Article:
Stephen Strasburg watches the Nationals 'like a fan'
Wednesday, March 2, 2011; 4:41 PM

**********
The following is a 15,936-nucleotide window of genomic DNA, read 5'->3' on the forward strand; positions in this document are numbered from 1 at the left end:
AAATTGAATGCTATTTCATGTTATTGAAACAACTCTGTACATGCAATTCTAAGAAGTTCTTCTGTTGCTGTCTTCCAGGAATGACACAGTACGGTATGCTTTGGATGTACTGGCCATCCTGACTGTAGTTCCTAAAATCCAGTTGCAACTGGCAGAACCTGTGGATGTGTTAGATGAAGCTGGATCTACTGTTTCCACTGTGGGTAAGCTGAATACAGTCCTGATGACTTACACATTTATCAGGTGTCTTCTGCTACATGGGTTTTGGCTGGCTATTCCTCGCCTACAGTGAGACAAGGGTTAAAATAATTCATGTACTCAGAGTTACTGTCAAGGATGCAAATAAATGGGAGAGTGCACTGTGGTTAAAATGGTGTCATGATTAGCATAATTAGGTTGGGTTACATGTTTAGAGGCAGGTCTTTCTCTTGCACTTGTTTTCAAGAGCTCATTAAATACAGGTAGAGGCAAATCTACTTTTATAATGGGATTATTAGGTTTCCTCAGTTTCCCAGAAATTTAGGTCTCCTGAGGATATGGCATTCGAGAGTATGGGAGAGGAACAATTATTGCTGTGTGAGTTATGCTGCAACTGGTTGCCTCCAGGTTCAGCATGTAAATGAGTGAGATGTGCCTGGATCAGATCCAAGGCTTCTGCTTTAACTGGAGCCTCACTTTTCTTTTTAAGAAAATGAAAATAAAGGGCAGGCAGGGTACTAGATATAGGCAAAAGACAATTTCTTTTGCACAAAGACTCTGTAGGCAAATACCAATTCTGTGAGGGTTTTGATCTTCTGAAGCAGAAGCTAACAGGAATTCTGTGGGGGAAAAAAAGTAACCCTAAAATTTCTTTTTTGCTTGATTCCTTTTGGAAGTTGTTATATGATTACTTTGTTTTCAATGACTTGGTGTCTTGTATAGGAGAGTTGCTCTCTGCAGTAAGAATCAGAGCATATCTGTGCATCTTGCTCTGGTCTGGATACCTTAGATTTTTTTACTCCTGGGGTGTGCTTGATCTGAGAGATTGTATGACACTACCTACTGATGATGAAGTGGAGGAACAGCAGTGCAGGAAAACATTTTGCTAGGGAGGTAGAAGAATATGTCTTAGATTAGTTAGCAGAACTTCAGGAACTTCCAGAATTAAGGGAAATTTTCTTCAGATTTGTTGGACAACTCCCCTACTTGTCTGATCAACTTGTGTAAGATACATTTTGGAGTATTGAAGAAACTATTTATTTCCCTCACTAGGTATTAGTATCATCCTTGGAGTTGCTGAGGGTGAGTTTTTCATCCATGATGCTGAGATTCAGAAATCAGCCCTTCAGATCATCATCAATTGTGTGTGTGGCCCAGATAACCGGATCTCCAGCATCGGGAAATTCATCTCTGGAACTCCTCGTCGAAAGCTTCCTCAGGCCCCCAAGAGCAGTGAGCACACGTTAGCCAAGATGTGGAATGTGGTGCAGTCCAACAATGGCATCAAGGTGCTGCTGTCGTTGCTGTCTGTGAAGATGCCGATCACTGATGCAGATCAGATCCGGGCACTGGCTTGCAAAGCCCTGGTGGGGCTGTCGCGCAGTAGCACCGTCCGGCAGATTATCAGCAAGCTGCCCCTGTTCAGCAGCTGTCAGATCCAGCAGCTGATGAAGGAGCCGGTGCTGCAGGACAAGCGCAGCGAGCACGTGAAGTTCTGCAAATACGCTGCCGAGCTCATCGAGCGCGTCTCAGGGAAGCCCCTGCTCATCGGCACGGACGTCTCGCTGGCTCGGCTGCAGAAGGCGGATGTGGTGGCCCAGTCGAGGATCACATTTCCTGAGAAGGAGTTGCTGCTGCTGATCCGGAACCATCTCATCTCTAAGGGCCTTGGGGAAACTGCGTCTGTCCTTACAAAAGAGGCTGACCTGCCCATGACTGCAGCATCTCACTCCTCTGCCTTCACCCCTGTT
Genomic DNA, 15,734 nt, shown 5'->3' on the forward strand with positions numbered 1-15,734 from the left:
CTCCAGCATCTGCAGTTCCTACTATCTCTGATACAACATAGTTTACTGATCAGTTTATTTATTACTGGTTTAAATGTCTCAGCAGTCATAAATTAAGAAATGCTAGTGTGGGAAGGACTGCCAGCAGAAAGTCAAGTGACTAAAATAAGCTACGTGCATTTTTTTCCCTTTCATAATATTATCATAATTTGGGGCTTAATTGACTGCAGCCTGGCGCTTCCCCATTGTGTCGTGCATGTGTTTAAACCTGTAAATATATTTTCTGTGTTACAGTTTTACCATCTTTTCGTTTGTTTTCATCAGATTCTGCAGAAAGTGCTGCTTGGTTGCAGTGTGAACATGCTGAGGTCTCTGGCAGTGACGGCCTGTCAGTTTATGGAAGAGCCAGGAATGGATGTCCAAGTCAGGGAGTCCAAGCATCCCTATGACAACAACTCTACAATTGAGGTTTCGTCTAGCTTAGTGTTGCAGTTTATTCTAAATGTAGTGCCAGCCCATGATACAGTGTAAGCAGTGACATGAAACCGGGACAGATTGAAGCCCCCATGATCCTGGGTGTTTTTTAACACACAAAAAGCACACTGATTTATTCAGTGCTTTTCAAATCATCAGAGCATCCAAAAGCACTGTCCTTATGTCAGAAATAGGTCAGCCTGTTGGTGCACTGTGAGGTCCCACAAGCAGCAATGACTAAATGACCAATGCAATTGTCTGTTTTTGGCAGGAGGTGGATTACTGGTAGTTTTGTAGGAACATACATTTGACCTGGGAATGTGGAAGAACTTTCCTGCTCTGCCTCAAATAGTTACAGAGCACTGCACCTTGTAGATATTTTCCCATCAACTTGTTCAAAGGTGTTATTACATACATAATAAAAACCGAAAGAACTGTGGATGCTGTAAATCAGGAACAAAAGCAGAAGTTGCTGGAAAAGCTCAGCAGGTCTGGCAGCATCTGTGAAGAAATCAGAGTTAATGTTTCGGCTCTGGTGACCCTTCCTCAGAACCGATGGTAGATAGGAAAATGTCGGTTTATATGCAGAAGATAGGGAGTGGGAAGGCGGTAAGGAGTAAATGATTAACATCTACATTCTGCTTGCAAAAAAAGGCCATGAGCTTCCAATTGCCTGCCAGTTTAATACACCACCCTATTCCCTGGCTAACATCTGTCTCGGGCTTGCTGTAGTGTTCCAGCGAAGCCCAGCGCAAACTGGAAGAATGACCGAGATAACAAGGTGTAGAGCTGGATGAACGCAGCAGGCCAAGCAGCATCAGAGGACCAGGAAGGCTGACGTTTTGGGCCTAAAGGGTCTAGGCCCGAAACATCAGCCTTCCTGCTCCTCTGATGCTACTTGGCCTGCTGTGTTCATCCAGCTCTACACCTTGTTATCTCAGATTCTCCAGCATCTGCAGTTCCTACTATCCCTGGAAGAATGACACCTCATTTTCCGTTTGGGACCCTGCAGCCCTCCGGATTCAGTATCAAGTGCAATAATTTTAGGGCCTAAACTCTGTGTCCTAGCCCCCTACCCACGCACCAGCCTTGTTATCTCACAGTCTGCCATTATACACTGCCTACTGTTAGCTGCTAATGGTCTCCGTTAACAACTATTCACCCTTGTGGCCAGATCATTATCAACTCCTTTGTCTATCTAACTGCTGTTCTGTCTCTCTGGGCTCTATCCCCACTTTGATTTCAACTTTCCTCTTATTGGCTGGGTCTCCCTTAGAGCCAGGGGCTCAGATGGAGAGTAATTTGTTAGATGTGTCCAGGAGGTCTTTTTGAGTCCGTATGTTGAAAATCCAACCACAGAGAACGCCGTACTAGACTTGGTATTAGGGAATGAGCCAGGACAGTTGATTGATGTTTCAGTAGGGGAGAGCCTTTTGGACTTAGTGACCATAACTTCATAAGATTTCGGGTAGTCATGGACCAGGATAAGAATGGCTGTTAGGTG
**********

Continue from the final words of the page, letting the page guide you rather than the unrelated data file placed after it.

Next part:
Early this morning, Stephen Strasburg stood in right field at Space Coast Stadium, playing catch with Lee Kuntz, a daily routine mostly, but not completely, unchanged. Since he first arrived in Nationals spring training, his sessions of catch have included more throws, from a further distance, with greater intensity. "They don't want me to put too much pressure on it, but they just want it to be a fluid throw," Strasburg said this afternoon. "I'm just going out there nice free and easy. I'm not lobbing the ball. At the same time, I'm not trying play Burnout or anything." Strasburg updated the media on his rehab, and, really, there isn't a great deal that's changed. "I'm just going out there, doing what I've got to do each day," he said. The difference for Strasburg, compared to the winter, is the setting. He can be around baseball and teammates, which is both a comfort and a tease. "It has its moments," Strasburg said. "It's great to go out there, pick up a baseball. But there's so much downtime in between. It's pretty hard going out there and doing infield practice with the pitchers, not being able to throw. I'm standing around watching a game, knowing I'm not going to be pitching. It's a different perspective. At the same time, I'm able to look at the game almost like I'm a fan. You really just take the time to set aside what I have to accomplish here in spring training and really just focus on learning." Strasburg revealed that he's lost around 15 pounds. You can tell - even owner Mark Lerner mentioned the other day how good he thought Strasburg looked. The weight loss, spurred by a change in diet, Strasburg said, has helped Strasburg bounce back quicker from workouts. Strasburg was hesitant to address his upcoming schedule. Nationals doctors do not share with him their plan, only what he does on a particular day. "We're not going to have all these high expectations and then it not happen," Strasburg said. "The body has a natural healing process. You can't rush that. Whenever I'm ready, I'm going to be ready." For Strasburg, there is one inevitability. At the end of the month, the Nationals will head north and leave him in Viera, basically alone in the sticky spring heat. That's the toughest part, Jordan Zimmermann has told him. Strasburg has had a taste of baseball this spring, and soon, it's going to disappear. "It's going to be tough," Strasburg said. "Right now, you feel part of the team. When they all head up north, it's going to be different. Days are going to feel a lot longer, that's for sure."